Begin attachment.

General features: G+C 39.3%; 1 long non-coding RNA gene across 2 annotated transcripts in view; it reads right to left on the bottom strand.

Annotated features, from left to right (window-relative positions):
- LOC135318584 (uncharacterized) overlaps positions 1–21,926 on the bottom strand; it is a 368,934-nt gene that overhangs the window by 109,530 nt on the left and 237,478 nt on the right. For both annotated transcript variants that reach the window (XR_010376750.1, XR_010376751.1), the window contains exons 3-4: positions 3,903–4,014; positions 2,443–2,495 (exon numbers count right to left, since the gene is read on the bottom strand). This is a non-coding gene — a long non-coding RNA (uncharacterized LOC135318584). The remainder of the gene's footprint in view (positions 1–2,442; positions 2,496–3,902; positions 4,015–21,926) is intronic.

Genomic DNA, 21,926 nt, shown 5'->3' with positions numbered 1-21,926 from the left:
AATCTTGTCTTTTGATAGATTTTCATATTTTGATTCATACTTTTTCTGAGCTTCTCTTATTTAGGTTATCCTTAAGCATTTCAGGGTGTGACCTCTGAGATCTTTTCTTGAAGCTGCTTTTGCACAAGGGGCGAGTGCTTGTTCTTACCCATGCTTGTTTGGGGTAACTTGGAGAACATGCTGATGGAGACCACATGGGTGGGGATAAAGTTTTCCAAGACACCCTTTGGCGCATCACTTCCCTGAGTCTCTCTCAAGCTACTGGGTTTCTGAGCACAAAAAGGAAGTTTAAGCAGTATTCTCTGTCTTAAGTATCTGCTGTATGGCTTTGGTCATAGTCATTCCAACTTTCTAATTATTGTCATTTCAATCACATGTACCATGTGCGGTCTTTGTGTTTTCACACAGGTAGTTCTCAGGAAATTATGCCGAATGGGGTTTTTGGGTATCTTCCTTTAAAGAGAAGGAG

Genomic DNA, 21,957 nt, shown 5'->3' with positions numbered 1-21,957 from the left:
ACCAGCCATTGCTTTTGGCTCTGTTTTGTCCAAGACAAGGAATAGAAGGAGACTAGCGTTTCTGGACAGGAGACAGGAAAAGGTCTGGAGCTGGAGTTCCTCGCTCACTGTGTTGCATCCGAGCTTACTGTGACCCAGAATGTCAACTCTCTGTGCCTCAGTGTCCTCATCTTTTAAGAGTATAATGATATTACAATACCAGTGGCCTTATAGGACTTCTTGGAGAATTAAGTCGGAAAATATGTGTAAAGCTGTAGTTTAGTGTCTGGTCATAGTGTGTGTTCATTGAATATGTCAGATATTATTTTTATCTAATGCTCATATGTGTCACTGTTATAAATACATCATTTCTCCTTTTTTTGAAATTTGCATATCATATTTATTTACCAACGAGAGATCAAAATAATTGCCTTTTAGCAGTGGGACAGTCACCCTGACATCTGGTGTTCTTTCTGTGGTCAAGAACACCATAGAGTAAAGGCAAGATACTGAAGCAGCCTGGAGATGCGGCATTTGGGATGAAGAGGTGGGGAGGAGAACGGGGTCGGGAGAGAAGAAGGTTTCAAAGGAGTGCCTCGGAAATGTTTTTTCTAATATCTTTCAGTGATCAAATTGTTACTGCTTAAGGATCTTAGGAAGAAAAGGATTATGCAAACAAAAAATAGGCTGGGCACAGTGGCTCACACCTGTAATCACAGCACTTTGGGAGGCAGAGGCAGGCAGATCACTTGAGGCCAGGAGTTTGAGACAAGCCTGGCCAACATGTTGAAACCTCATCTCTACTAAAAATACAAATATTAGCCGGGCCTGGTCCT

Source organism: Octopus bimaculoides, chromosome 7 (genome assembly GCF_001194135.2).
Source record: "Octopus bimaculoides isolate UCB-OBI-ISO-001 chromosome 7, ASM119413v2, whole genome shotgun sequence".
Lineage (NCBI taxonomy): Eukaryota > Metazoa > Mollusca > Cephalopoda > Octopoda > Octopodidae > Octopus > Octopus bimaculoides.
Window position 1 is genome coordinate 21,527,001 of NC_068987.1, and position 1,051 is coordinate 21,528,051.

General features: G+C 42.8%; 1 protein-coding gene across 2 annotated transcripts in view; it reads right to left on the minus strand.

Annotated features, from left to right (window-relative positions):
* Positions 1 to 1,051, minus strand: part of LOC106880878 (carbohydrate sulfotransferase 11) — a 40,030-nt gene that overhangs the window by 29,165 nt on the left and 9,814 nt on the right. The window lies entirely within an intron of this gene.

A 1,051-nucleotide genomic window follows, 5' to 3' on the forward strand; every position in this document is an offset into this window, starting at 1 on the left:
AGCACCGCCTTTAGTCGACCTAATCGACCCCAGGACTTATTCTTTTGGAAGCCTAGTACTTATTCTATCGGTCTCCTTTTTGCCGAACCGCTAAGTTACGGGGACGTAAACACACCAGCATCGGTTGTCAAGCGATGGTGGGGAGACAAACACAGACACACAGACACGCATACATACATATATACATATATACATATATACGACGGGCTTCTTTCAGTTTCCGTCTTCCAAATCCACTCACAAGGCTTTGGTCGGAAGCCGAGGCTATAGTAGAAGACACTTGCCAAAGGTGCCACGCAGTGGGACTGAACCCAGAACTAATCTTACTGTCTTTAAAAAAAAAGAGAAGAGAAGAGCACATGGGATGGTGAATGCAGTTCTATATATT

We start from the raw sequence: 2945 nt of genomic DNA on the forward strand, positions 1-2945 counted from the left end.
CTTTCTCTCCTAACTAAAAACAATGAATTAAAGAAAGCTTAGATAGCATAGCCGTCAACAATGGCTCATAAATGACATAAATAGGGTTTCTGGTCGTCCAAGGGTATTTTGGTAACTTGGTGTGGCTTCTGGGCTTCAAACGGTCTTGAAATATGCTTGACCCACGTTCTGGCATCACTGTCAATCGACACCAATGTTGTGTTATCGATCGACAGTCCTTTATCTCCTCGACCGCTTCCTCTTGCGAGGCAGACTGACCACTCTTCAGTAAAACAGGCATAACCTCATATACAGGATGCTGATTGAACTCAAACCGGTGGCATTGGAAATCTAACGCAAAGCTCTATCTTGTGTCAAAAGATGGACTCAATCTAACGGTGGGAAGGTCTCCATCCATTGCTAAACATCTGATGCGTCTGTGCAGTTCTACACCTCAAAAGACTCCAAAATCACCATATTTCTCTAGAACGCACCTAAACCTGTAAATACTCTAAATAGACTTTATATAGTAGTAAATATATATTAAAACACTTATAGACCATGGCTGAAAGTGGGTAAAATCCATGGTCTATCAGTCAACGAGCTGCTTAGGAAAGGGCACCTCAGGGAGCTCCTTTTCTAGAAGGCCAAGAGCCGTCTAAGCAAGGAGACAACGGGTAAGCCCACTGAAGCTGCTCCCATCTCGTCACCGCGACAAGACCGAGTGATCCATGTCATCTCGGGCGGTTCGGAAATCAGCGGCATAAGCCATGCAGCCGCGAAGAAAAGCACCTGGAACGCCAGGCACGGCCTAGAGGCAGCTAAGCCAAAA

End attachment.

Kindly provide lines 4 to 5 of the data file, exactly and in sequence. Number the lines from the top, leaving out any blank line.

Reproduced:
Genomic DNA, 21,926 nt, shown 5'->3' with positions numbered 1-21,926 from the left:
AATCTTGTCTTTTGATAGATTTTCATATTTTGATTCATACTTTTTCTGAGCTTCTCTTATTTAGGTTATCCTTAAGCATTTCAGGGTGTGACCTCTGAGATCTTTTCTTGAAGCTGCTTTTGCACAAGGGGCGAGTGCTTGTTCTTACCCATGCTTGTTTGGGGTAACTTGGAGAACATGCTGATGGAGACCACATGGGTGGGGATAAAGTTTTCCAAGACACCCTTTGGCGCATCACTTCCCTGAGTCTCTCTCAAGCTACTGGGTTTCTGAGCACAAAAAGGAAGTTTAAGCAGTATTCTCTGTCTTAAGTATCTGCTGTATGGCTTTGGTCATAGTCATTCCAACTTTCTAATTATTGTCATTTCAATCACATGTACCATGTGCGGTCTTTGTGTTTTCACACAGGTAGTTCTCAGGAAATTATGCCGAATGGGGTTTTTGGGTATCTTCCTTTAAAGAGAAGGAG